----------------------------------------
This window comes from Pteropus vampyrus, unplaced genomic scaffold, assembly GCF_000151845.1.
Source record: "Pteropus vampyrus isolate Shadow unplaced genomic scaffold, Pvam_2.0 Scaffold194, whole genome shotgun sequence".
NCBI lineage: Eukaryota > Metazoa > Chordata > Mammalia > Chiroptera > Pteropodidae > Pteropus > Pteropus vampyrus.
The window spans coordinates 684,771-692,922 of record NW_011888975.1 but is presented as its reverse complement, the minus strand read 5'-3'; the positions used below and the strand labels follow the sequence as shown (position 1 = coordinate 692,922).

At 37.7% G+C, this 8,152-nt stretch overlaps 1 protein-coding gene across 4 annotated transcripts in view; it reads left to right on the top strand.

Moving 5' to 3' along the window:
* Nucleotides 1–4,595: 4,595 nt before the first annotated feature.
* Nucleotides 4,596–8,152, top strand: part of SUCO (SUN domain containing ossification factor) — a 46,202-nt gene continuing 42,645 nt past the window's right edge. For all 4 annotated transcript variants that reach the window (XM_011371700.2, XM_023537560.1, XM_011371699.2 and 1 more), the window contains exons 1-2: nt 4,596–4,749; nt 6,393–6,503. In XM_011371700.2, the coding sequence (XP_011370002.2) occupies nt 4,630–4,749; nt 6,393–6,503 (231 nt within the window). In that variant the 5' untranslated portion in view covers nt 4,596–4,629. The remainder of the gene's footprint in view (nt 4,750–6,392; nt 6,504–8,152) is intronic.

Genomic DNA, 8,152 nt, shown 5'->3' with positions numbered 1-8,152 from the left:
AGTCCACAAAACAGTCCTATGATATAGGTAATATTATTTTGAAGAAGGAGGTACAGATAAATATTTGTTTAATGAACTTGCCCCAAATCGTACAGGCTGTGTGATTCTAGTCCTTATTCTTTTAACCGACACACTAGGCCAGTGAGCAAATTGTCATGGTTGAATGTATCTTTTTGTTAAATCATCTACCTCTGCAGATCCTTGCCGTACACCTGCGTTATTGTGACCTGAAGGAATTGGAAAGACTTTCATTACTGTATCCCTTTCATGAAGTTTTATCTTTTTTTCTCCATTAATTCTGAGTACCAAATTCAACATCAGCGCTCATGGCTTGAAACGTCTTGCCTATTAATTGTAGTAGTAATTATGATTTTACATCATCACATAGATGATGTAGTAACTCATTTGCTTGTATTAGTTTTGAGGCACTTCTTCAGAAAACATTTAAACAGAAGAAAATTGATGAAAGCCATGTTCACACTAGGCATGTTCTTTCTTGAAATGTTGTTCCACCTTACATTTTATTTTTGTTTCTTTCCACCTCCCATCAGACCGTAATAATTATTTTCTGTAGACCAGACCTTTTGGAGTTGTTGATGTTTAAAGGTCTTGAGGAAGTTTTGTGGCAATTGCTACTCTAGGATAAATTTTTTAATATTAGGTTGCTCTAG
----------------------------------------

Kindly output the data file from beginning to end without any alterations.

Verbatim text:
This window comes from Pteropus vampyrus, unplaced genomic scaffold, assembly GCF_000151845.1.
Source record: "Pteropus vampyrus isolate Shadow unplaced genomic scaffold, Pvam_2.0 Scaffold194, whole genome shotgun sequence".
NCBI lineage: Eukaryota > Metazoa > Chordata > Mammalia > Chiroptera > Pteropodidae > Pteropus > Pteropus vampyrus.
The window spans coordinates 684,771-692,922 of record NW_011888975.1 but is presented as its reverse complement, the minus strand read 5'-3'; the positions used below and the strand labels follow the sequence as shown (position 1 = coordinate 692,922).

At 37.7% G+C, this 8,152-nt stretch overlaps 1 protein-coding gene across 4 annotated transcripts in view; it reads left to right on the top strand.

Moving 5' to 3' along the window:
* Nucleotides 1–4,595: 4,595 nt before the first annotated feature.
* Nucleotides 4,596–8,152, top strand: part of SUCO (SUN domain containing ossification factor) — a 46,202-nt gene continuing 42,645 nt past the window's right edge. For all 4 annotated transcript variants that reach the window (XM_011371700.2, XM_023537560.1, XM_011371699.2 and 1 more), the window contains exons 1-2: nt 4,596–4,749; nt 6,393–6,503. In XM_011371700.2, the coding sequence (XP_011370002.2) occupies nt 4,630–4,749; nt 6,393–6,503 (231 nt within the window). In that variant the 5' untranslated portion in view covers nt 4,596–4,629. The remainder of the gene's footprint in view (nt 4,750–6,392; nt 6,504–8,152) is intronic.

Genomic DNA, 8,152 nt, shown 5'->3' with positions numbered 1-8,152 from the left:
AGTCCACAAAACAGTCCTATGATATAGGTAATATTATTTTGAAGAAGGAGGTACAGATAAATATTTGTTTAATGAACTTGCCCCAAATCGTACAGGCTGTGTGATTCTAGTCCTTATTCTTTTAACCGACACACTAGGCCAGTGAGCAAATTGTCATGGTTGAATGTATCTTTTTGTTAAATCATCTACCTCTGCAGATCCTTGCCGTACACCTGCGTTATTGTGACCTGAAGGAATTGGAAAGACTTTCATTACTGTATCCCTTTCATGAAGTTTTATCTTTTTTTCTCCATTAATTCTGAGTACCAAATTCAACATCAGCGCTCATGGCTTGAAACGTCTTGCCTATTAATTGTAGTAGTAATTATGATTTTACATCATCACATAGATGATGTAGTAACTCATTTGCTTGTATTAGTTTTGAGGCACTTCTTCAGAAAACATTTAAACAGAAGAAAATTGATGAAAGCCATGTTCACACTAGGCATGTTCTTTCTTGAAATGTTGTTCCACCTTACATTTTATTTTTGTTTCTTTCCACCTCCCATCAGACCGTAATAATTATTTTCTGTAGACCAGACCTTTTGGAGTTGTTGATGTTTAAAGGTCTTGAGGAAGTTTTGTGGCAATTGCTACTCTAGGATAAATTTTTTAATATTAGGTTGCTCTAG